Outlook for 2003
Kelley School of Business, Indiana University, Bloomington
After the longest economic expansion in U.S. history, the economy slipped into recession in March 2001. Fortunately, it turned out to be fairly short and fairly mild. We estimate that the recession ended in the first quarter of 2002. That makes it less than a year in length. The peak to trough decline in real Gross Domestic Product (GDP) was only 0.6 percent. Both in depth and duration, this was a minor recession.
The recovery now under way has also been modest. Real economic growth has averaged 3.0 percent over the last four calendar quarters, a solid performance but not spectacular. The questions we face as we look to 2003 are many. Will the economy continue to grow? Will the recovery accelerate? Will inflation remain in check? What are the domestic and international risks we face?
The articles that follow address these questions and others. Bill Witte gives us an overview of the national economy and the major domestic issues we face. Andreas Hauskrecht provides background on the international economy, a key factor in the prospects for the U.S. economy. Robert Neal and Bill Sartoris examine the financial markets and give some clues on where interest rates and equity prices might be heading. Jeffrey Fisher analyzes the housing market, which has been a bright spot in the economy through the last few troubled years. Finally, Morton Marcus compares how Indiana and the U.S. have reacted to the recession.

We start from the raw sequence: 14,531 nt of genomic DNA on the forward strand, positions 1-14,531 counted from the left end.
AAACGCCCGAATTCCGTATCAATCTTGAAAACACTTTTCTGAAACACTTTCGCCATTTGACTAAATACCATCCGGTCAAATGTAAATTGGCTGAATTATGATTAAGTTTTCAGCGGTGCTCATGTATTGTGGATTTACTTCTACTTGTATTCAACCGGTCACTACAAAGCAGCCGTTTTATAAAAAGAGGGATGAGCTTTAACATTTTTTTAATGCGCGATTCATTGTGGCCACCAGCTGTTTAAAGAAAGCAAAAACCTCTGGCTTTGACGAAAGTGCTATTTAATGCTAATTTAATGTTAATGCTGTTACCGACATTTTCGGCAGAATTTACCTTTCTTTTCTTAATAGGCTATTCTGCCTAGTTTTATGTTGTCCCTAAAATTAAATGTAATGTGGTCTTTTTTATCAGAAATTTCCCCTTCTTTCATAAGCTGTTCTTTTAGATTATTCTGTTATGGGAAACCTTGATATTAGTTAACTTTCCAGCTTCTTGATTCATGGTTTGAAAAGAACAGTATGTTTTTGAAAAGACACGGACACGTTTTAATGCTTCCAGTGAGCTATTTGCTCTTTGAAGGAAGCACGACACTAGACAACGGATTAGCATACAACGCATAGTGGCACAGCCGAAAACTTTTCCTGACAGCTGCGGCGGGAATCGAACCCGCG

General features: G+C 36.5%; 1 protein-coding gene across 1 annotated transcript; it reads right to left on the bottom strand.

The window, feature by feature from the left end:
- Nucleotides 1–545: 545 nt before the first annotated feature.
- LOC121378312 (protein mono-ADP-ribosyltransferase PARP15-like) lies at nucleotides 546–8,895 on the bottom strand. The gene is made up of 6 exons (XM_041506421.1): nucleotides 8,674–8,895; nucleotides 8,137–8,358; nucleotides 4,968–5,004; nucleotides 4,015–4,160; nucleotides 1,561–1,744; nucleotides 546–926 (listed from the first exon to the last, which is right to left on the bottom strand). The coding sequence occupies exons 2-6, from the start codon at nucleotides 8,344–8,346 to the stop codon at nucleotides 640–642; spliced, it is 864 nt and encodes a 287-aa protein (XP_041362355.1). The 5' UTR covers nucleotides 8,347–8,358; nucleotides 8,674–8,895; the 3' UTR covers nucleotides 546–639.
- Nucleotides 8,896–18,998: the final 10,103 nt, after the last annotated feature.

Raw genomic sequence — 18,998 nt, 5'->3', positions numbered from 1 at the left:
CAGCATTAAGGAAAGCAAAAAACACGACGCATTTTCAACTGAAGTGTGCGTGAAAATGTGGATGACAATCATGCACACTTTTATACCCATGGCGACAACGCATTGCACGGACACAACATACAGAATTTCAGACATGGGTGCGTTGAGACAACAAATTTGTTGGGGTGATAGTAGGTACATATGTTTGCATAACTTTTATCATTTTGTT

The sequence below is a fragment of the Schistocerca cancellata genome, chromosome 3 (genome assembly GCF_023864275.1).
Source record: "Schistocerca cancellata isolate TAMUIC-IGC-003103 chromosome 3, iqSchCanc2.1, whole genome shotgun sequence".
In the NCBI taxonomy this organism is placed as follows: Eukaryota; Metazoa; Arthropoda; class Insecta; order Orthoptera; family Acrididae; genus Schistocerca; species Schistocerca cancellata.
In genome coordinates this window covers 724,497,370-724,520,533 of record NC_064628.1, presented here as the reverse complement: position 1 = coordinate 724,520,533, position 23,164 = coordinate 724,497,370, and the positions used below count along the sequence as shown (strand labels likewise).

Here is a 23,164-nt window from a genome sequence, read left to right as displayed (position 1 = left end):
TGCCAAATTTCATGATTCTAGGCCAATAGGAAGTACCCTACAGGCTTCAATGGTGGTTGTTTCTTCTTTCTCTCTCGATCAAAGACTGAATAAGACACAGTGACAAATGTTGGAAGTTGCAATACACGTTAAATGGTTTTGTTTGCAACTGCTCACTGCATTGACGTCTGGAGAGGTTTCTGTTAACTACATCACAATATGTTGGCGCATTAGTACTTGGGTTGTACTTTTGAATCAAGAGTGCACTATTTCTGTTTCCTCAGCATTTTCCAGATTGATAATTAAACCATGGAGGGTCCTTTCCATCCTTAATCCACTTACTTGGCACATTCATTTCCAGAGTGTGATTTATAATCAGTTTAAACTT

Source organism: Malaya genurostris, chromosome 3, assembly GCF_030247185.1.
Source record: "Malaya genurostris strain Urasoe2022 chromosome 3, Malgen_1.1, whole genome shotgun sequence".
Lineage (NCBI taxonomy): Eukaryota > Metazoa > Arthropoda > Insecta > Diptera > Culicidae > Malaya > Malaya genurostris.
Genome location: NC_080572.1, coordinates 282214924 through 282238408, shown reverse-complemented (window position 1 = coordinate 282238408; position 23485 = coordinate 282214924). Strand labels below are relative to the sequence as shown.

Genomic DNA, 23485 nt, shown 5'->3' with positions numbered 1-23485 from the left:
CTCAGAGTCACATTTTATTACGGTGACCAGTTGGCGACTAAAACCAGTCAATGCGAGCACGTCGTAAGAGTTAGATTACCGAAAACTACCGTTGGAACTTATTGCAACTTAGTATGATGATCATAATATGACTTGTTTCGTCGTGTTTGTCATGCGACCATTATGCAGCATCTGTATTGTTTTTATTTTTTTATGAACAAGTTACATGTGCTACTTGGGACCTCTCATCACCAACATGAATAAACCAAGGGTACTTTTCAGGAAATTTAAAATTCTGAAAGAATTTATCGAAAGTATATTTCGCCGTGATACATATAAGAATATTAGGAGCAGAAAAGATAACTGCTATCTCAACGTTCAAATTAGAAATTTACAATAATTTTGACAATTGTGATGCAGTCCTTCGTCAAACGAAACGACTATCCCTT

Also in this Issue…
- Outlook for 2003
- The U.S. Economy
- The International Economy
- Financial Forecast
- Fort Wayne
- New Albany
- South Bend/Mishawaka and Elkhart/Goshen
- Outlook Summary for 2003
- Return to Table of Contents